After a decade designing technologies meant to address education, health, and global poverty, award-winning computer scientist Kentaro Toyama came to a difficult conclusion: Even in an age of amazing technology, social progress depends on human changes that gadgets can't deliver.Computers in Bangalore are locked away in dusty cabinets because teachers don't know what to do with them.
Mobile phone apps meant to spread hygiene practices in Africa fail to improve health.
Executives in Silicon Valley evangelize novel technologies at work even as they send their children to Waldorf schools that ban electronics. And four decades of incredible innovation in America have done nothing to turn the tide of rising poverty and inequality.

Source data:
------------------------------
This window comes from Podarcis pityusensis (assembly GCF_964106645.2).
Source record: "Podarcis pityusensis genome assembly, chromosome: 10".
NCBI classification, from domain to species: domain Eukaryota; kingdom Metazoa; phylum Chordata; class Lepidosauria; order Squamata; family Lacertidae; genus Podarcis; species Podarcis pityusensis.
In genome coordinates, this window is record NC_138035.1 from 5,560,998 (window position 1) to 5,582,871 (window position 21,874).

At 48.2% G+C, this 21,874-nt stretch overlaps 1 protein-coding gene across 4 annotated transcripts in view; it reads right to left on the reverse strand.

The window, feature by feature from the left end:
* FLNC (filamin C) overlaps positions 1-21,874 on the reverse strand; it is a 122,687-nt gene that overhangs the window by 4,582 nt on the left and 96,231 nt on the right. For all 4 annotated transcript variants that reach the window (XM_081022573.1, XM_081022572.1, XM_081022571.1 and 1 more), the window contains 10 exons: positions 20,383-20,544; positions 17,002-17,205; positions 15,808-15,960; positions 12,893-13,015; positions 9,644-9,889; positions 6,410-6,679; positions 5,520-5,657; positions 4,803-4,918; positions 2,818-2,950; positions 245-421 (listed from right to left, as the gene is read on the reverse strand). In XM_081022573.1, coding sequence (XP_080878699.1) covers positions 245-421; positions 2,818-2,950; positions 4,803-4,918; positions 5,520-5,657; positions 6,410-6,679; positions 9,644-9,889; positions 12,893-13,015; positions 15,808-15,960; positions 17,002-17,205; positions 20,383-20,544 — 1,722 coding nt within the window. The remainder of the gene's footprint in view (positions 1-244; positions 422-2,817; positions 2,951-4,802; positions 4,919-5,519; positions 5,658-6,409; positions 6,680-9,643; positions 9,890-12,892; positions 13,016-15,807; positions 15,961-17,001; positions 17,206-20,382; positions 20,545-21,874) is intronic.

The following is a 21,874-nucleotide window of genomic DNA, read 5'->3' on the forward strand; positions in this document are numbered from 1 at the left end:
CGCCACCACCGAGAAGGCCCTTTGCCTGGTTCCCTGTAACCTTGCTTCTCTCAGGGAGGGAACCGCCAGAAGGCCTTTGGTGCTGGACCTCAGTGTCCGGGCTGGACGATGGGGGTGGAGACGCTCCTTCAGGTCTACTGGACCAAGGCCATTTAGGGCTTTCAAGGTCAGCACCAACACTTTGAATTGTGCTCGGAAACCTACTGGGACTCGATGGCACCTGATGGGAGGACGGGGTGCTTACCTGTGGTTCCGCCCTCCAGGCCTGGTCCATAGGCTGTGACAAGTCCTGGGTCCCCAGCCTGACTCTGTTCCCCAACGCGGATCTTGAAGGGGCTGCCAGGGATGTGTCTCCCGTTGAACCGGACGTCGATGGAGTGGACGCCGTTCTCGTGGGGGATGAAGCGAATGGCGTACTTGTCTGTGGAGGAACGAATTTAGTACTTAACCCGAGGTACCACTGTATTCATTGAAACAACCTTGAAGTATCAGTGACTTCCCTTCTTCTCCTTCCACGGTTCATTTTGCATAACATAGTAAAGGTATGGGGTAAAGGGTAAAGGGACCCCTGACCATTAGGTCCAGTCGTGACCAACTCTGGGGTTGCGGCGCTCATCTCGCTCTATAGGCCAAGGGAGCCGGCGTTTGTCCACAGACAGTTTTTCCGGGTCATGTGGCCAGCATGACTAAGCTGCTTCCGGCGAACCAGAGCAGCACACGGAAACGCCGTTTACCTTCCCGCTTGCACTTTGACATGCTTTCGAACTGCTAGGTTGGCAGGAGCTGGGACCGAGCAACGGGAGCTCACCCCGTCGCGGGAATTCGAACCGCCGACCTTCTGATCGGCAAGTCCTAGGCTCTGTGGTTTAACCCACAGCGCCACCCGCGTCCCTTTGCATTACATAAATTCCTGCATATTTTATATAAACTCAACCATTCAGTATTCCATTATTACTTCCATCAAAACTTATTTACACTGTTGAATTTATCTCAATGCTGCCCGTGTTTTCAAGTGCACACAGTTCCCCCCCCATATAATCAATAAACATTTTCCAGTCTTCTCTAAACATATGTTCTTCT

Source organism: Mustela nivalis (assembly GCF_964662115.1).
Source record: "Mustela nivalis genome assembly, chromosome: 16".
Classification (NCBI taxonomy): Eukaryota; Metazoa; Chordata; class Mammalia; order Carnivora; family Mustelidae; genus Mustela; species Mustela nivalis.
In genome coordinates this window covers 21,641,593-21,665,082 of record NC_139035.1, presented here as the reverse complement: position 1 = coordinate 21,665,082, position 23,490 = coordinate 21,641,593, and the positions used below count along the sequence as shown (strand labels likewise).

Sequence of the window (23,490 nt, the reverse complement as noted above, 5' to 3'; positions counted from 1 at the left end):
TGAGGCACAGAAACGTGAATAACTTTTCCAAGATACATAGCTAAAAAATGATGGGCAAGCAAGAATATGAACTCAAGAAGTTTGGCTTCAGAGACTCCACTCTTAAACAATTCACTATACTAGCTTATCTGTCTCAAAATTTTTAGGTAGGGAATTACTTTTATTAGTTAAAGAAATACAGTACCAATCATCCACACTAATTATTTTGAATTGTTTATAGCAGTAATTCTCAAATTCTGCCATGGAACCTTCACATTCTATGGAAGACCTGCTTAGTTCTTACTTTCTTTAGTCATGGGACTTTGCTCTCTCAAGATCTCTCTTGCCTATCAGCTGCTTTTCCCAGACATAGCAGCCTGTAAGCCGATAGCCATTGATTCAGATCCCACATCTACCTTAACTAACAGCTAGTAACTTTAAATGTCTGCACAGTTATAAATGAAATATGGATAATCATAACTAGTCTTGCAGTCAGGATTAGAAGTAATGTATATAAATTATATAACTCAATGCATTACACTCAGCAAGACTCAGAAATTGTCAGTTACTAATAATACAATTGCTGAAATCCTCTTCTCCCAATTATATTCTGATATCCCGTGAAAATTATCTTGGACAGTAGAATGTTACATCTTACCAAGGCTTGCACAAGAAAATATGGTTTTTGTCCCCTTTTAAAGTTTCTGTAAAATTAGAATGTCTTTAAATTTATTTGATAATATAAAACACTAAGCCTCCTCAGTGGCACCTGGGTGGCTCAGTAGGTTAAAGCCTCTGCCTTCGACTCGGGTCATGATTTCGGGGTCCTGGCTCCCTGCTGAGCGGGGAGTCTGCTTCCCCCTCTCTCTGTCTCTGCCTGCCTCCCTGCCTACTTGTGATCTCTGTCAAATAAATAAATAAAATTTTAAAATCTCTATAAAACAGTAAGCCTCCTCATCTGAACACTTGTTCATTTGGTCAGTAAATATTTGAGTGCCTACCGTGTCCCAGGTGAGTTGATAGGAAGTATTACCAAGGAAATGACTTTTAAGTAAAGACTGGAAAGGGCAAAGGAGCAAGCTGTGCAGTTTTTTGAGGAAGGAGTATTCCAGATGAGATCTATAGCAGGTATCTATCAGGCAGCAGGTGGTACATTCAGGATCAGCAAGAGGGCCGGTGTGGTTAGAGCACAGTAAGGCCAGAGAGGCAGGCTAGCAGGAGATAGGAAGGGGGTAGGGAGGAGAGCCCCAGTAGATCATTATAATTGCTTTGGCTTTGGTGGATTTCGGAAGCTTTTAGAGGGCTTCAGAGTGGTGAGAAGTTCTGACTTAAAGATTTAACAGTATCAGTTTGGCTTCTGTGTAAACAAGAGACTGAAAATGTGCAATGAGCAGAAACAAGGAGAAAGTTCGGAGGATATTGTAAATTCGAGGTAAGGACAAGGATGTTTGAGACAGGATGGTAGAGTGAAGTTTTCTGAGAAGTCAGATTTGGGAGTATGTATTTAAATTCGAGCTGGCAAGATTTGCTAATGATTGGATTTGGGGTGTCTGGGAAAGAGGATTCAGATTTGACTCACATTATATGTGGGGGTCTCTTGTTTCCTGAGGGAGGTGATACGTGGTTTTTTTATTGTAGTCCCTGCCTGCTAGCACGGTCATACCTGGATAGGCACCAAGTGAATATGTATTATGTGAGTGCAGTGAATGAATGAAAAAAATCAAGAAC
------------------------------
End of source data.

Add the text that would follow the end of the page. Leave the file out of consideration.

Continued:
Why then do we keep hoping that technology will solve our greatest social ills?In this incisive book, Toyama cures us of the manic rhetoric of digital utopians and reinvigorates us with a deeply people-centric view of social change.
Contrasting the outlandish claims of tech zealots with stories of people like Patrick Awuah, a Microsoft millionaire who left his engineering job to open Ghana's first liberal arts university, and Tara Sreenivasa, a graduate of a remarkable South Indian school that takes impoverished children into the high-tech offices of Goldman Sachs and Mercedes-Benz, Geek Heresy is a heartwarming reminder that it's human wisdom, not machines, that move our world forward.